• Thought

    Lloyd: thanks for your comments…certainly, you make some interesting points.

    First, I think you underestimate Apple’s strength in the market and what that means. You mention Dell…well, look at how the stocks have performed over, let’s say, the last 3 years…Apple stock is up about 800%, Dell is flat, and actually down a small percentage. The same comparison holds true with Microsoft stock. Clearly the trends are in Apple’s direction…they must be doing something right.

    Apple is currently number 159 on the list of Fortune 500 companies…that hardly makes it a niche player. And the iPod does set the standard for, as you point out, the DIGITAL audio market, which is clearly the future of audio. So if Apple dominates in what is clearly the future direction of audio, that is very significant.

    As for the stores, they get far more than just foot traffic, they generate gangbuster sales figures. In May of this year a report came out that the stores are generating over $1 Billion in sales per quarter, and undoubtedly that has gone up since then.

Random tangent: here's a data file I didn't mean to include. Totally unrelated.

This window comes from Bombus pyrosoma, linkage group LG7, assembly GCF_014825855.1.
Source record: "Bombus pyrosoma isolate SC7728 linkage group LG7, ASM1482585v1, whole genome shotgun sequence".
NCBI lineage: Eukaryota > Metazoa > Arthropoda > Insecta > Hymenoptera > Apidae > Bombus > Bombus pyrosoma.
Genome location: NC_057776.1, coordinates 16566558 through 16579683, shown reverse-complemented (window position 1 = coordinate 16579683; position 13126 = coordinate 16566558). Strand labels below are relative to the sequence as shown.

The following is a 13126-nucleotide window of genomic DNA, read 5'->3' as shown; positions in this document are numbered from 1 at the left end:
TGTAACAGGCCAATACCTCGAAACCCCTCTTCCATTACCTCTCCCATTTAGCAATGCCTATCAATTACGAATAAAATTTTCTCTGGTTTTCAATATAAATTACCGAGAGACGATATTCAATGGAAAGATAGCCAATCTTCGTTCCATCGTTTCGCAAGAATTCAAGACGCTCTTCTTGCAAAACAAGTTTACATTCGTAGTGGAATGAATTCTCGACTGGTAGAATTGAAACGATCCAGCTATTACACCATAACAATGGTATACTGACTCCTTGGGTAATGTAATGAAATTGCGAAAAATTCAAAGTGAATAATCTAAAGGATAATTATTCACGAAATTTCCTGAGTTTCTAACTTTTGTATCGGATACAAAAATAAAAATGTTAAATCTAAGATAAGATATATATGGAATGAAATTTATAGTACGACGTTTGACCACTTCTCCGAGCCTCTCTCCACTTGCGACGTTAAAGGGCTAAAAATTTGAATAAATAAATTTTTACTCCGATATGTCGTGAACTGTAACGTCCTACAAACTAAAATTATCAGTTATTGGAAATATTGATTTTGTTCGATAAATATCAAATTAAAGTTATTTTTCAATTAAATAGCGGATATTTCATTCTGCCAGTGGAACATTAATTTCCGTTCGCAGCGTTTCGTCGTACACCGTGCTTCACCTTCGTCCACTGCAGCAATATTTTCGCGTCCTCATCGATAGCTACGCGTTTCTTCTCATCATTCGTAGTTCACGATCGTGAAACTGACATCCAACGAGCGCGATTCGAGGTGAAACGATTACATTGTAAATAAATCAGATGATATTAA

Here’s what Wired Magazine reported in May:
    “Just two years ago, the stores were making $1 billion a year — and at that time they were the fastest-growing retail operation in history, beating the previous record holder The Gap to $1 billion annual sales in just three years, according to Ron Johnson, the executive in charge of Apple’s retail operations. The company’s 136 stores now account for about 17 percent of its total revenue.

    Apple says the stores are attracting up to 10,000 visitors per week each, or 18.1 million visitors a year in total.”

    My fascination with Apple is not to suggest that all companies should copy all things Apple, but that indeed there are great things to learn from this company. Apple products do define the gold standard for design and ease of use, and in doing so, clearly captures the public’s imagination and has huge influence on the market. Any company would be foolhardy to not examine what can be learned from Apple.